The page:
Two Weeks Into CharityFocus Summer Internship
Posted by Nipun Mehta on Jun 29, 2009
This summer CharityFocus is hosting three interns. Sadan is a tech whiz visiting from Pakistan, Ketan is movement builder from Bombay and Bhoutik is a hip-hop fan from Fremont. And Sachi, a visiting filmmaker, is our fourth, adopted intern. :) Three of them are part of the Metta Mentors fellowship in Berkeley, and are being mentored by our own Deepak Goel.
Last night, Neil, Guri and I hosted them for some "aloo parathas", as they finished their first two weeks of orientation. Before we even got settled, their stories started flowing. Ketan held up traffic so an old lady could cross, Bhoutik helped a janitor clean the men's bathroom, Sadan stepped out of his comfort zone to tag random strangers at yesterday's Critical-Mass bike ride in SF. Together, they've already done two lemonade stands and a hear-the-homeless drive, and learned the art of receiving rejections, accepting overwhelming gratitude, and falling in love with Smile Cards. :)
"You should've seen Ketan dance! This boy's got some moves," Bhoutik said excitedly of the time when they were all walking down the streets and Ketan started to dance simply to support a street musician. "Caught up in excitement, we even just started to just compliment random strangers," one of the trio noted. Quick to respond, Ketan adds, "And tonight, as I walking here, three people stopped to tell me that I was looking great. What goes around comes around!"
This was all part of their two-week orientation process, after which they will be paired with specific CF teams.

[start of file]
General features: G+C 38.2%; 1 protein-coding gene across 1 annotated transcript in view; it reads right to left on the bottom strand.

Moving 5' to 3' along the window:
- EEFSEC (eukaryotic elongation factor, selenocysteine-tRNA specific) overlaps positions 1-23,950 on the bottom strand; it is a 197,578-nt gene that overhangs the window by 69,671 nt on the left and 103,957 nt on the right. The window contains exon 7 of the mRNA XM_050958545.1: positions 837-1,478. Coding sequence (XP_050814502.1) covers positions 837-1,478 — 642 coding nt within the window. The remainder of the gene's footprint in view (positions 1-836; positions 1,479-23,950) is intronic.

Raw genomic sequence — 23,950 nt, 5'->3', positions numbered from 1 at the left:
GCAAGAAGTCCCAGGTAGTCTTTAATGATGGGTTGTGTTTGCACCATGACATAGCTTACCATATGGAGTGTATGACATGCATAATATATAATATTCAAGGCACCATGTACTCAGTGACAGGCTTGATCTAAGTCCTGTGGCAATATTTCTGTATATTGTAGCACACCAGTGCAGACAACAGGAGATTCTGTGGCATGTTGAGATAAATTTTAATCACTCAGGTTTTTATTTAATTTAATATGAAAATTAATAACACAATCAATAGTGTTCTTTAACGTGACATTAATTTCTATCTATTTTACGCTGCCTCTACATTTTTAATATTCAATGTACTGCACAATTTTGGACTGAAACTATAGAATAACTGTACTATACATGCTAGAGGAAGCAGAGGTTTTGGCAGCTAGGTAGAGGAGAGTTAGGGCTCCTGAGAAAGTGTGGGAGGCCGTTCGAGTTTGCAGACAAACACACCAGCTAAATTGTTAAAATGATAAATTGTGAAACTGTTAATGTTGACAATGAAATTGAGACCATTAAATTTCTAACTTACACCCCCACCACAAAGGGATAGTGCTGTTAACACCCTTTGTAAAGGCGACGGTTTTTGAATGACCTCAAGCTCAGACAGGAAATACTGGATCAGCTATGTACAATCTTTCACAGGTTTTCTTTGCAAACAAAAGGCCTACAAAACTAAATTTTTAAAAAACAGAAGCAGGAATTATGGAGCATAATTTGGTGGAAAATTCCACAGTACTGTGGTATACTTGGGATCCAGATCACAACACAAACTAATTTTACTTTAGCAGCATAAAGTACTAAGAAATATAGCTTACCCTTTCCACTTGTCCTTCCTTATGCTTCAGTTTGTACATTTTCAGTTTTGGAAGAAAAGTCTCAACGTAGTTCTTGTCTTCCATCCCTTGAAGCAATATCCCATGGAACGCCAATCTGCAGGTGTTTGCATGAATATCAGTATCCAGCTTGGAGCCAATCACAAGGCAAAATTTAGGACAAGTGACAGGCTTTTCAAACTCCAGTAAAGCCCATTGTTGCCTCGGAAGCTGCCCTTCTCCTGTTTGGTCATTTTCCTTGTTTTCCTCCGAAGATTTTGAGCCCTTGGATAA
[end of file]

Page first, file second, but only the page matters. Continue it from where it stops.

When Deepak I forwarded the introductory note about the interns, most of the CF coordinators themselves wanted to join in the fun -- although some wondered if they'd be able to hack it. :) Here's an abbreviated list of the initial intern assignments:
- Write a post-dated note to yourself, about what you've learned from your summer experience.
- Sign up for all CharityFocus newsletters, and remark on your favorites of the week.
- Reflect on what service means to you, and write a one-pager about it.
- Join Smile Groups, read all the daily posts and post smiles to the kindness stories you like.
- Do one unique act of kindness every day, and keep a diary of them.
- Read an assigned book every week and share your learnings from it.
- Gather 25 links to inspiring social media (stories, videos, blogs) every week.
- Do two local events, that involve the community and engage you with strangers. Attend Wednesday meditation every week. Post July-15th, visit Karma Kitchen every Sunday.
- Do a status call with Deepak every Sunday night.
It's a powerful to just witness their journeys. Ketan shared his life story of a family of 16 living in a 500 sq foot room in Northern India; through raw determination, he gave his untapped talents a chance to blossom and found strength in the most unexpected places. Earlier this year, he saw a photo of himself and said, "That's not me." In the next six weeks, he lost 40 pounds. Just grit. And now, he's applying that grit to being the change, whether it is doing the dishes for his housemate or writing a letter of apology or complimenting a stranger.